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Home > Cancers We Treat > Hematologic Cancer > Multiple Myeloma

Multiple Myeloma

Definition

Multiple myeloma is a rare cancer of the bone marrow. It results from the abnormal growth of plasma cells in the bone marrow. Plasma cells normally produce antibodies. As these abnormal or malignant plasma cells multiply, they produce large quantities of abnormal antibodies. These abnormal antibodies collect in the blood and urine. As the plasma cell tumor grows, it also destroys the bone around it. These events lead to bone pain, kidney damage, and a weak immune system.

The left image shows a human adult skeletal system and depicts areas of the skeleton that contain bone marrow. The right image shows a close-up of bone marrow.
Bone Marrow in Adult
Copyright © Nucleus Medical Media, Inc.

Risk

Risk factors that increase your chance of getting multiple myeloma include:

  • Age: 50 or older
  • Race: black

Symptoms

Symptoms of early stage multiple myeloma include:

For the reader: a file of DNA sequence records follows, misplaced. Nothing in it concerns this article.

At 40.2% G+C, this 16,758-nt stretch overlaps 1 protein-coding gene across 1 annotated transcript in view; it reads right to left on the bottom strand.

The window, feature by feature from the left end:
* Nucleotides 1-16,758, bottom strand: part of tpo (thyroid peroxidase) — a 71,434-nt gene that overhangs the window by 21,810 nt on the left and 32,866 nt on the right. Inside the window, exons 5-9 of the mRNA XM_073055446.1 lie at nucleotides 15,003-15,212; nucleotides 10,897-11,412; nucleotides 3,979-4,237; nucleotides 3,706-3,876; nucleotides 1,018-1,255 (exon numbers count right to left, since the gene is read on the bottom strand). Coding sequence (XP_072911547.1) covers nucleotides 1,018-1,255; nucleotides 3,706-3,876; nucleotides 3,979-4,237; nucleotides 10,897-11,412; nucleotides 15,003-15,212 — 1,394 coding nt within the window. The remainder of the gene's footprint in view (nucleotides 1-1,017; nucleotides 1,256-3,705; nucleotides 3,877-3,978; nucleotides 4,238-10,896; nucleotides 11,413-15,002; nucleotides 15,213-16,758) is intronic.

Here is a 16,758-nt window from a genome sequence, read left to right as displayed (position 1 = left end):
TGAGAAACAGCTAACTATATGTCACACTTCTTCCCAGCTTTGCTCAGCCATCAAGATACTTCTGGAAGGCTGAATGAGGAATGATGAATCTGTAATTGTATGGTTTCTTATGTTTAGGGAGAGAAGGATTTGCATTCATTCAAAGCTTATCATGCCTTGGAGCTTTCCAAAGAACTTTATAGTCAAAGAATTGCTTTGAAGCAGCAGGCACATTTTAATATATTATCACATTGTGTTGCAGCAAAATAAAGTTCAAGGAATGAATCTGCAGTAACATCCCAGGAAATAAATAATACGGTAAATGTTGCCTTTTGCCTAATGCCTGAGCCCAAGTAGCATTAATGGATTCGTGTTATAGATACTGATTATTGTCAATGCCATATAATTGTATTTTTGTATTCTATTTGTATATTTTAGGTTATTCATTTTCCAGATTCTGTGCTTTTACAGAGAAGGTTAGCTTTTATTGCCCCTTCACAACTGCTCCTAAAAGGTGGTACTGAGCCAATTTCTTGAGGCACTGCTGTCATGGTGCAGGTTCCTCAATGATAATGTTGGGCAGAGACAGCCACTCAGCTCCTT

• Persistent bone pain, often severe. It is most common in the back but also in the limbs or ribs.
  • Fatigue

When the disease progresses, symptoms may include:

  • Fatigue
  • Weakness
  • Broken bones
  • Repeat infections
  • Nausea and vomiting
  • Constipation
  • Difficulty urinating
  • Abnormal bleeding
  • Headache
  • Visual problems
  • Confusion

Diagnosis

Your doctor may need pictures of your bones. This can be done with:

  • X-rays
  • MRI scan
  • CT scan
  • Positron emission tomography/computed tomography scan (PET/CT scan)

Your doctor may order tests of your body fluids and tissues. This can be done with:

  • Blood tests
  • Urine tests
  • Bone marrow aspiration or biopsy

Treatment

Options include:

  • Chemotherapy
  • Immunomodulating Agents
  • Corticosteroids
  • Proteasome Inhibitor
  • Bisphosphonates
  • Biologic Therapies
  • Radiation Therapy
  • Surgery
  • Peripheral Stem Cell Transplant
  • Plasmapheresis

Prevention

There are no guidelines to prevent multiple myeloma. The cause is not known.

 

Content was created using EBSCO’s Health Library. Edits to original content made by Rector and Visitors of the University of Virginia. This information is not a substitute for professional medical advice.

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